A smelly coworker can be a big issue in today’s workplace. Some wear too much cologne or perfume, while others don’t wear enough antiperspirant. But it is awkward to approach a coworker about their personal scent. Luckily, today I’m going to discuss how to properly apply fragrances so that you aren’t the overpowering scent in your office. I’ll also talk about how to deal with that coworker who is driving your olfactory senses crazy.

How to Wear Cologne or Perfume

The simplest and most effective way to apply a spray fragrance, in my opinion, is to spray the cologne or perfume into the air at chest level and just walk through it. In my experience this approach works best for a couple reasons. First of all, the scent is applied to your skin instead of your clothing. That means when you sweat or your body heats up, the scent will be released. Also, this prevents the spray from potentially staining more sensitive clothing (like a silk tie or blouse).

Applying your scent of choice using this method also allows you to wear a shirt more than once. If you spray directly onto the clothing, that scent will be on that clothing the next time you wear it, and it will be much stronger than any residual scent from your skin. Finally, this method allows for an even application. Some people will spray the fragrance right on their chest. That results in the scent only existing in one location, instead of being spread out. With lighter scents, you may also be able to add a secondary spray to your neck or another area, but I don’t think that’s usually necessary.

Another way to apply your cologne or perfume is with spot contact. Lauren Roso prefers spraying the scent in specific spots. She recommends the wrist and neck, and also the hair. Your hair holds the scent longer, according to Roso, so that you smell just as good at the end of the night as you did when the day started.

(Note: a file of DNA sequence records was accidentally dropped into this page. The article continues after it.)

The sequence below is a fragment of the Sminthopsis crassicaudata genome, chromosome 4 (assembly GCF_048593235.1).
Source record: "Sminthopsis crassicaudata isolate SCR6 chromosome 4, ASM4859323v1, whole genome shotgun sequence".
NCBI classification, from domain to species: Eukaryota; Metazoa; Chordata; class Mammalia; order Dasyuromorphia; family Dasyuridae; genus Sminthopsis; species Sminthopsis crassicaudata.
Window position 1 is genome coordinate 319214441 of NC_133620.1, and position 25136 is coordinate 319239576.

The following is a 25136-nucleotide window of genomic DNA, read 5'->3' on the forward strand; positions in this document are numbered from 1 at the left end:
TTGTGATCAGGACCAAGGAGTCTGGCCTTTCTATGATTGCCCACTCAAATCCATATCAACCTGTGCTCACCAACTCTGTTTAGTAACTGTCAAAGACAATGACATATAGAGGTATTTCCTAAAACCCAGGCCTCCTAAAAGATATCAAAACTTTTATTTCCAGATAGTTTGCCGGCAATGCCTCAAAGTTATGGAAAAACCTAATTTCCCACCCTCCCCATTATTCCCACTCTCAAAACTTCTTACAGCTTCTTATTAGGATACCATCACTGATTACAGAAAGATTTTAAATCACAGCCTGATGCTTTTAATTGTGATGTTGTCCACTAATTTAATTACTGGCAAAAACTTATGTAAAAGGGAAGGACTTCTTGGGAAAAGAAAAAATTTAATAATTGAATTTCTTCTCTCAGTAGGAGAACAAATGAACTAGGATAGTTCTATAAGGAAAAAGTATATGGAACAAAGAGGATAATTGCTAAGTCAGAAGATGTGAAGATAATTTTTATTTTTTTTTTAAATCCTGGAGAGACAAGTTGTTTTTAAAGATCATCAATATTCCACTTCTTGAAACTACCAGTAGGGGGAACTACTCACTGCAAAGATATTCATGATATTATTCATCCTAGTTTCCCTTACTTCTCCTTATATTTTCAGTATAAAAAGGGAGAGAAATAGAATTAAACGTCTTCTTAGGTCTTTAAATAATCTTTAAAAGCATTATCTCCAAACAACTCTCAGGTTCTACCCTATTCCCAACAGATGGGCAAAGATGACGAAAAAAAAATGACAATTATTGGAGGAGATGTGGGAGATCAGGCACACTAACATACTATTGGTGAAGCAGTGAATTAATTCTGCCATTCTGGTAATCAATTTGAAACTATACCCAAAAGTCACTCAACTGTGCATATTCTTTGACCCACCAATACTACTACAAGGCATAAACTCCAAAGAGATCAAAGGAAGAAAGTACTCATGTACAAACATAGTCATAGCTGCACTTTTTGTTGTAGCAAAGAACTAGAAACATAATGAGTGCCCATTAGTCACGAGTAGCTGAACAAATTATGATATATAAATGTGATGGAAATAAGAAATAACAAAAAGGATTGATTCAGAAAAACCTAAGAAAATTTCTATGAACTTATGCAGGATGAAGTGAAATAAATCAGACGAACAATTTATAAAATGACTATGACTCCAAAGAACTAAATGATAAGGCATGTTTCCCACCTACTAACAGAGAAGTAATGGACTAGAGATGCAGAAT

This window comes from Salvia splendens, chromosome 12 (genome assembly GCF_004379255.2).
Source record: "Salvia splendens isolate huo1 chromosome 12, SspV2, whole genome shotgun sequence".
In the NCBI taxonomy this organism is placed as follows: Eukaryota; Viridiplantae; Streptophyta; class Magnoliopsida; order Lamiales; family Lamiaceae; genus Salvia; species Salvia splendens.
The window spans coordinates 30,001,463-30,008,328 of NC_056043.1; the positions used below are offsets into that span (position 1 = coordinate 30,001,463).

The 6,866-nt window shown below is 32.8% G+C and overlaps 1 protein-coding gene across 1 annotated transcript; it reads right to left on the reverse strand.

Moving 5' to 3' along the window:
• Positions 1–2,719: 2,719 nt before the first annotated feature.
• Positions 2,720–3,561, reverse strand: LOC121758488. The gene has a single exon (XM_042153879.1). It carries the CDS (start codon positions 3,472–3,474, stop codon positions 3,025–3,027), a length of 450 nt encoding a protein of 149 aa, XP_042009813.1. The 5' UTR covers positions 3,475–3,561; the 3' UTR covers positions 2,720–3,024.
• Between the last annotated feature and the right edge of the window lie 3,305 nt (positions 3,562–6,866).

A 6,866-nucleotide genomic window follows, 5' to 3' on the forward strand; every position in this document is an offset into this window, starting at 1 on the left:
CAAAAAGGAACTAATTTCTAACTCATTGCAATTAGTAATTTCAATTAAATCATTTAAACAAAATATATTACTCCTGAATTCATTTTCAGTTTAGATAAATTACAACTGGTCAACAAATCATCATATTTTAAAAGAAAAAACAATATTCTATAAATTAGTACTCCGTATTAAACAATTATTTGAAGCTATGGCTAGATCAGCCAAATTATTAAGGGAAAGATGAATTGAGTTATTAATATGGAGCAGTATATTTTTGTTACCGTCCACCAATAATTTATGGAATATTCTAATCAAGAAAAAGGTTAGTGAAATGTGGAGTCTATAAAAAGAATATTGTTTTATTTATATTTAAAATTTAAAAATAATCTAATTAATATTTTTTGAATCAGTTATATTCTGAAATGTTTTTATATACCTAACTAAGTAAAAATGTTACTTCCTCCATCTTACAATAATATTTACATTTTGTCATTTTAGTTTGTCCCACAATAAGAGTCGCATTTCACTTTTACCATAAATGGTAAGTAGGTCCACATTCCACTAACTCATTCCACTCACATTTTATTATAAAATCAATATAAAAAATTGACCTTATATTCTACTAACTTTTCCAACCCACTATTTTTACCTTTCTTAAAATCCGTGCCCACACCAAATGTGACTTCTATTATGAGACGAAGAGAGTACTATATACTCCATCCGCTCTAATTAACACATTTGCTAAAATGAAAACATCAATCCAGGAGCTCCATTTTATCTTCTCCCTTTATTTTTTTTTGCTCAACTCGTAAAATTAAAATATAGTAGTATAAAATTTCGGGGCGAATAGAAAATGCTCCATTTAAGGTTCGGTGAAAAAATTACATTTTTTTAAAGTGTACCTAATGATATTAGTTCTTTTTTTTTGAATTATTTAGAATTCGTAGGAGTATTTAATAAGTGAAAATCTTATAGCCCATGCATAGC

Spot contact is also great for non-spray applicators. Chris Rovny, of AskMen.com, says the best way to use these is to “apply one finger over the bottle opening, tip the bottle over and evenly apply cologne onto your favorite application points (could include behind your ears, the glandular points on your neck, or your inner wrists; whatever’s most comfortable).”

What to Do About A Coworker’s Scent

When a coworker’s personal hygiene has an effect on you, it creates a very awkward work situation. To avoid these issues, the city of Portland is putting a new policy in place “discouraging personal scented products in the work-place.” Assuming you don’t live in Portland, how do you deal with the person in your office who just doesn’t realize the issue?

There are websites to send anonymous notes to people, but that doesn’t seem very professional. You can make subtle hints like bringing in gum and offering it to everyone in the area. Or you could even confront the person directly. Kat Griffin of Corporette.com points out that going to a human resources person is probably the best route. They’re trained to handle that kind of thing. By going to an HR person, or even a manager, everyone gets to preserve their dignity and minimize the social fallout.

(photo: Shutterstock)